Last month, the Tacoma News Tribune reported that the Prison Pet Partnership (PPP) at the Washington Corrections Center for Women (WCCD) in Gig Harbor will begin training dogs specifically bred to be service dogs.
As I’ve written before, several Washington prisons have programs where offenders train dogs likely to be euthanized in local shelters to give them a better chance of finding a home. Some of the programs also train therapy and service dogs to assist humans.
The Prison Pet Partnership is the oldest of these programs. It began in 1981 as the result of a collaborative effort between Sister Pauline, a Dominican nun, and the late Dr. Leo Bustad, former chair of Washington State University’s veterinary program, who believed that “inmate rehabilitation could be facilitated by the human-animal bond.”
In addition to training dogs, offenders in the PPP board and groom dogs from the public and learn clerical skills by working in the organization’s office.
Offenders must stay in the program a minimum to two years to give the experience they need to find a job in the per service industry after they leave WCCW.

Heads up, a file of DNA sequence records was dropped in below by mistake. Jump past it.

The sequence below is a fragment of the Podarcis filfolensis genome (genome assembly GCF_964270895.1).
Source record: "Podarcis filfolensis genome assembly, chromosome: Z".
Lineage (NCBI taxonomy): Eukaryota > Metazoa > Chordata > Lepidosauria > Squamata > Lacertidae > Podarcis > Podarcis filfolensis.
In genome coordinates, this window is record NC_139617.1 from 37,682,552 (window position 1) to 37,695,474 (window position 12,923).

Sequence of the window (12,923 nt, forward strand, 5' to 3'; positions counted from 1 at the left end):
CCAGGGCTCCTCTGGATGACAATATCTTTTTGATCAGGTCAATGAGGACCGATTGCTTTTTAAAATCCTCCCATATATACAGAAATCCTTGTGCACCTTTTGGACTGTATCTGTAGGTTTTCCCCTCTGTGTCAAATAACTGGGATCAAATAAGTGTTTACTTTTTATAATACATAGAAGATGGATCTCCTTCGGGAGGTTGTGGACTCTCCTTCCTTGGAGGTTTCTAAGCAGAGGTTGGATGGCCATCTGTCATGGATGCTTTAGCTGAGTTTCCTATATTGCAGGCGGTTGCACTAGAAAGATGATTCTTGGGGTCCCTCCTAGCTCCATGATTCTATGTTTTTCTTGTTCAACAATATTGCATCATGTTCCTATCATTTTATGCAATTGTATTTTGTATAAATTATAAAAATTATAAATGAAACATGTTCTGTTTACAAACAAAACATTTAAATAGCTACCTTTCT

Before its announcement last month, PPP trained rescued shelter dogs into service dogs that provided critical help to “individuals who experience seizures, those who live with various illnesses such as Multiple Sclerosis, and those who have multiple disabilities by assisting them in their daily activities and giving them increased independence.”
In its announcement last month, PPP announced it will begin “accepting purpose-bred dogs to train as service dogs.” Program executive director Beth Rivard also noted that “by accepting purpose-bred dogs to train as service dogs, the program can rescue more animals from area shelters that would make good pets, but do not have the temperament for service work.”